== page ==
BMW has paid extra attention to areas passengers are most likely to touch, and the steering wheel is a great example: the chunky rim and the fine leather that wraps it makes you want to grab it all the time — which is also great for safety, come to think about it.
The new X3 has a slightly longer wheelbase than its predecessor, and that translates into more space inside, particularly for rear passengers. I'm 1.83-m (6-ft) tall, and I have plenty of knee room and legroom in the X3, courtesy of the extended wheelbase compared to the previous-generation model.
Furthermore, even though the press car had the optional panoramic glass roof, headroom proved to be generous too — including for the passenger that sits in the middle seat. Storage spaces are abundant, and the X3 proves to be generous with the luggage as well: the boot has a capacity of 550 liters with all seats in place (loaded up to the parcel shelf). However, maximum cargo volume rises to 1,600 liters with the rear seats folded and if the X3 is loaded up to the roof.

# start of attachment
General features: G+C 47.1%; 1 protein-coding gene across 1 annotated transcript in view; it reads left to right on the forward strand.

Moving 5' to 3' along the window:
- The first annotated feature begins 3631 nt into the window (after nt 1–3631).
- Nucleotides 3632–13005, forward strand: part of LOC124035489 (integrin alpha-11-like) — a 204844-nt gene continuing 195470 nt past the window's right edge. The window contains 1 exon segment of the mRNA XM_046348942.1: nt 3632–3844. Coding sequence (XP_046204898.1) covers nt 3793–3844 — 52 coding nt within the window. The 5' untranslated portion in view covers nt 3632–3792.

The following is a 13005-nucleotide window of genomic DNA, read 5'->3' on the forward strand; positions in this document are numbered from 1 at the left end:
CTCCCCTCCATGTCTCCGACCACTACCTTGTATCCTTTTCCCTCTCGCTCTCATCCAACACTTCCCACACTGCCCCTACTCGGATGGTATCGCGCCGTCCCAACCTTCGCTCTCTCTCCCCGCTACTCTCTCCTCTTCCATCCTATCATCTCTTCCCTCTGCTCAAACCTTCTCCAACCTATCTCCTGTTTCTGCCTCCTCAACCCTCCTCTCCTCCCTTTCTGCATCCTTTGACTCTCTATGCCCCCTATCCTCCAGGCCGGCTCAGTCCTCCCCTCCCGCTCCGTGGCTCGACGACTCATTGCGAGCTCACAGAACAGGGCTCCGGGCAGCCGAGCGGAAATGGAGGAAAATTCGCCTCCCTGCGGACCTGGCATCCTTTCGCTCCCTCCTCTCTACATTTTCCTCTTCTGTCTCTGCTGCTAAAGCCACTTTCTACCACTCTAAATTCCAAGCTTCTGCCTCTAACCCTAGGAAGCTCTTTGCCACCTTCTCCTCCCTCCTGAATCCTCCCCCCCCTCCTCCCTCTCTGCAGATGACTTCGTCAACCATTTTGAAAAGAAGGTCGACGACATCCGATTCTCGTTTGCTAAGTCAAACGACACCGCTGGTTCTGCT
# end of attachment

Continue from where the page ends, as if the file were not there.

BMW's iDrive infotainment system is the best in the industry and has become even better with the latest updates. Besides using the rotary controller and your voice to control it, you can now touch the screen and use gestures — just like in the 7- and 5-Series.
As on those models, the interface is responsive, intuitive, and features crisp graphics. As for voice commands, the iDrive is now the best system in the industry: it "understands" what you want better than any of its rivals. Not to mention that the lady that answers your requests and gives directions during navigation has the suavest voice ever.